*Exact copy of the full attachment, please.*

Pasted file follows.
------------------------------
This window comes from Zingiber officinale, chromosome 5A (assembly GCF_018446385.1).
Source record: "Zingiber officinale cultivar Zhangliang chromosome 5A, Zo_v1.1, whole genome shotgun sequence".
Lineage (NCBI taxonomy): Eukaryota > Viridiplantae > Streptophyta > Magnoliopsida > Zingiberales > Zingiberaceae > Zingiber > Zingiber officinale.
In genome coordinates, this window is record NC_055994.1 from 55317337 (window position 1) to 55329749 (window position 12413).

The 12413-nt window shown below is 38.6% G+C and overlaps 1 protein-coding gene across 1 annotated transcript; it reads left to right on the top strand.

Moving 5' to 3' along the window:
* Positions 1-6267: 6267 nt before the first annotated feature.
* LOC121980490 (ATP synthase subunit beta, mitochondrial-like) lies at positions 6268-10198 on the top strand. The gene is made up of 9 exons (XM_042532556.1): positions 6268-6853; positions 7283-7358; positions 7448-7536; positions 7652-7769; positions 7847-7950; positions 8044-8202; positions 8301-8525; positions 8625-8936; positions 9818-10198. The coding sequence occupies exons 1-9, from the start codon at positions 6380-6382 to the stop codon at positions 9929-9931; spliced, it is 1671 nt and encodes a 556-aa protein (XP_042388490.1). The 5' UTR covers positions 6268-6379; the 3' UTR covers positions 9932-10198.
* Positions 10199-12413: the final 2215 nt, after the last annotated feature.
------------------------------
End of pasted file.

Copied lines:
This window comes from Zingiber officinale, chromosome 5A (assembly GCF_018446385.1).
Source record: "Zingiber officinale cultivar Zhangliang chromosome 5A, Zo_v1.1, whole genome shotgun sequence".
Lineage (NCBI taxonomy): Eukaryota > Viridiplantae > Streptophyta > Magnoliopsida > Zingiberales > Zingiberaceae > Zingiber > Zingiber officinale.
In genome coordinates, this window is record NC_055994.1 from 55317337 (window position 1) to 55329749 (window position 12413).

The 12413-nt window shown below is 38.6% G+C and overlaps 1 protein-coding gene across 1 annotated transcript; it reads left to right on the top strand.

Moving 5' to 3' along the window:
* Positions 1-6267: 6267 nt before the first annotated feature.
* LOC121980490 (ATP synthase subunit beta, mitochondrial-like) lies at positions 6268-10198 on the top strand. The gene is made up of 9 exons (XM_042532556.1): positions 6268-6853; positions 7283-7358; positions 7448-7536; positions 7652-7769; positions 7847-7950; positions 8044-8202; positions 8301-8525; positions 8625-8936; positions 9818-10198. The coding sequence occupies exons 1-9, from the start codon at positions 6380-6382 to the stop codon at positions 9929-9931; spliced, it is 1671 nt and encodes a 556-aa protein (XP_042388490.1). The 5' UTR covers positions 6268-6379; the 3' UTR covers positions 9932-10198.
* Positions 10199-12413: the final 2215 nt, after the last annotated feature.